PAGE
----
NEW DELHI: November 26 serves as an indelible reminder to the world that terrorism is the foremost adversary of humanity in the 21st century. Even 15 years after the fateful 26/11 attacks in Mumbai, the wounds inflicted by the tragic event remain raw and compel us to confront the ominous reality of the menace known as “terrorism.”
For India, the assault laid bare vulnerabilities within the national security apparatus, prompting substantial and decisive action to ensure that history does not repeat itself.
On that fateful day, 10 terrorists of the Lashkar-e-Tayyeba (LeT) infiltrated Mumbai and went on a horrifying killing spree that claimed the lives of 166 people and left 300 injured over a period of four relentless days.
The alarming ease with which the LeT terrorists navigated the Arabian Sea, journeying from Karachi to Mumbai undetected and subsequently wreaking havoc in the city, underscored critical vulnerabilities in India’s security apparatus.
The incident not only exposed weaknesses in India’s maritime security but also revealed gaps in the internal security grid and the inadequacy of the counter-terrorism infrastructure and local law enforcement.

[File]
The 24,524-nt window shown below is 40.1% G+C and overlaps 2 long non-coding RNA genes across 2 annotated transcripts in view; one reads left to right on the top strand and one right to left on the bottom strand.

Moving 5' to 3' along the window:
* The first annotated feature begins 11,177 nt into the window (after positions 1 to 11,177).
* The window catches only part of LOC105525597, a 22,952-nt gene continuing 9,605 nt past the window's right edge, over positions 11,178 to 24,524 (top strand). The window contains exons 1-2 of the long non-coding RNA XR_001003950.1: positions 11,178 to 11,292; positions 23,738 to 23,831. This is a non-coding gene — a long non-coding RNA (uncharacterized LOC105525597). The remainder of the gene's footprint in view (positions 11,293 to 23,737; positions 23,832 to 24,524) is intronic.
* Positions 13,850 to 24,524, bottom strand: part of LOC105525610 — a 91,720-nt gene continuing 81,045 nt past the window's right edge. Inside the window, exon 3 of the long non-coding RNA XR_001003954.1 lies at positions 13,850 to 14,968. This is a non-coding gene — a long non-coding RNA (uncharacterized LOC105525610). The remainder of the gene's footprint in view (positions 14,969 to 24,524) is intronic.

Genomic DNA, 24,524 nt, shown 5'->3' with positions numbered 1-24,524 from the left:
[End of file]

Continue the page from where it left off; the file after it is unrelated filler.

One of the critical shortcomings highlighted by the 26/11 attacks, was the lack of effective Intelligence- sharing among various agencies.
In response to these glaring shortcomings, a decisive decision was made to fortify the Intelligence Bureau’s (IB) Multi Agency Centre (MAC), a crucial hub tasked with coordinating the exchange of information between central agencies, the armed forces, and the police force. Defunct subsidiary MACs were revitalised and mandatory, real-time information and analysis meetings were instituted to enhance collaboration.
“The establishment of specialised counter-terrorism units and the use of technology to streamline information-sharing have been pivotal in enhancing the nation’s ability to pre-empt and respond to potential threats,” said a Delhi Police officer, requesting anonymity. Recognising the evolving nature of terrorism, amendments to the Unlawful Activities Prevention Act (UAPA) were made, broadening the definition of terrorism.
The Parliament also took significant action by passing the National Investigation Agency (NIA) Act, establishing the country’s first truly federal investigation agency. This legislative move aimed to strengthen India’s ability to combat terrorism effectively by providing a centralised and empowered investigative body. (IANS)